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Hip hop and black culture examined

Ashley Charnley | Tuesday, February 17, 2009

The influence of hip hop on the perceptions of African American culture, especially in media, was discussed during a lecture entitled “Hip Hop Psychology 101” given by John Rogers III, director of orientation at Wright State University in Dayton, Ohio.

Rogers placed emphasis on the importance of looking back over the past and what has happened to ancestors and elders.

“When you look back over our history, and realize a lot of the things that have happened, it does give a lot of students pause,” Rogers said.

During his multimedia presentation, Rogers showed clips from cartoons, films and television to explain the promotion of racial stereotypes in these mediums through the years.

One clip was from a cartoon called “Lazy Town” that aired in the early 1930s. The African American characters are portrayed as lazy with exaggerated features. Rogers stressed the inconsistencies of these depictions.

“Slaves weren’t lazy, they couldn’t be lazy. Women would give birth to babies and had to go back out into the fields right after giving birth,” Rogers said.

These incorrect representations have continued into the hip-hop genre, he said.

Music throughout the decades has changed drastically according to Rogers. In the 1970s, African American music included the Sugar Hill Gang. In the 1990s, gangster rap began becoming popular. Now, African American music is “no holds barred,” Rogers said.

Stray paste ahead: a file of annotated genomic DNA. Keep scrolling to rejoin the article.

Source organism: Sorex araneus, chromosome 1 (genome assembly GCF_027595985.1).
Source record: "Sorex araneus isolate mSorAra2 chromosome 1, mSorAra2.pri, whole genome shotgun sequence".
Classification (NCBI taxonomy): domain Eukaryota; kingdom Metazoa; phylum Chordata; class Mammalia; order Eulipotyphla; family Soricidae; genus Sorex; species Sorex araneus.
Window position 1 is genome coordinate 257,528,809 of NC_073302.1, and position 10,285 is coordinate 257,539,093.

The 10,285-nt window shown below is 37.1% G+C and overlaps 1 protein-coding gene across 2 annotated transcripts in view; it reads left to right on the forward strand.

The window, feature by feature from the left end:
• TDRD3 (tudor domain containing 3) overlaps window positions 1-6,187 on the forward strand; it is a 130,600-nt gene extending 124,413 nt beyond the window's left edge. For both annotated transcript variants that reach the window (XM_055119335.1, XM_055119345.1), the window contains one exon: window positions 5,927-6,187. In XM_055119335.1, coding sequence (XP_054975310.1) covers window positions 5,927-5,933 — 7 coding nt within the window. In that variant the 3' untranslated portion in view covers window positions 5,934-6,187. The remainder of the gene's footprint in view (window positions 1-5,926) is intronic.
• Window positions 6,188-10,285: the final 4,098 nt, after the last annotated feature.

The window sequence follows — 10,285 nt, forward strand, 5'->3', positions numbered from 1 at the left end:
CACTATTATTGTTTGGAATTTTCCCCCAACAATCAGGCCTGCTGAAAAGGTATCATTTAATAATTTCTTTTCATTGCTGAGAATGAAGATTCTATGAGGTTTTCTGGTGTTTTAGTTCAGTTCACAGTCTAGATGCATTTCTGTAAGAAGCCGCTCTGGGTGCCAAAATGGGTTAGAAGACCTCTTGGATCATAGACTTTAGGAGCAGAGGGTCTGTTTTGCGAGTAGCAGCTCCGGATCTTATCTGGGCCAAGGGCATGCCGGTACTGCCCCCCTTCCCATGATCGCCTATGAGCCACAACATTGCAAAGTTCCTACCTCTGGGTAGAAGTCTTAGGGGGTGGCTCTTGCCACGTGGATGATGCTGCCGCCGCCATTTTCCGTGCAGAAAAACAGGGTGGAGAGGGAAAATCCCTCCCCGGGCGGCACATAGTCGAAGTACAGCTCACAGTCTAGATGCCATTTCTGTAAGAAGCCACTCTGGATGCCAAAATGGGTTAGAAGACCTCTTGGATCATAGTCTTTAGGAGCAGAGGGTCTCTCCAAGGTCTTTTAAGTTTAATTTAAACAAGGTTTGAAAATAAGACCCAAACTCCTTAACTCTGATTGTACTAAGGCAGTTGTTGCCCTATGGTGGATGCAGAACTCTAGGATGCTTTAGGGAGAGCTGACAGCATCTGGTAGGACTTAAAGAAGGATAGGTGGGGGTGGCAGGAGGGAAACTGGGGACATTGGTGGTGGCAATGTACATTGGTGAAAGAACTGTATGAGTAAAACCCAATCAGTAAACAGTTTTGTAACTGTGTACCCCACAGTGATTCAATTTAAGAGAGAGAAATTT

He related this idea to the use of the “N” word in our society. Rogers commented on the overuse of the word all over the world, and how its use in music can be more influential than people realize.

“Depending on where your head is, that word can cause death just like anything else. People say, ‘Well music doesn’t have that much power.’ Look, can’t you catch the Holy Spirit by listening to music in church?” Rogers said.

He showed examples of the word, not only in hip hop music, but on television as well. It is also used on store fronts in foreign countries to sell the hip hop style, Rogers said.

Another important fact about African American representation in the media, Rogers said, is that very few of the outlets in radio or television are owned by African Americans. Channels like Black Entertainment Television (BET) or MTV, which air black music and entertainment, use low quality music and lack diversity, Rogers said.

“There is something going on with our stations and the music getting to us, and the mainstream stations and the music getting to them,” Rogers said.

Rogers also explored the statistics in African American society. Twice as many black women graduate from college as men, he said. He also discussed the increase of divorce and single parents in this country for all races, and how that has negatively affected the black middle class. African American children raised in middle-class households “end up near poor,” he said.

To conclude the presentation, Rogers showed a slide show that illustrated the African American struggle from slavery, to the Civil Rights movement, to today’s portrayal of black culture in the media. Pictures of Martin Luther King Jr. and Malcom X went across the screen as music from the hip hop genre played in the background.

One of his closing slides had a quote from Dr. Maoshing Ni reading, “We are the physical and spiritual fusion of ancestors whose genes we carry. Knowing our history is a starting point in the pursuit of knowing yourself.”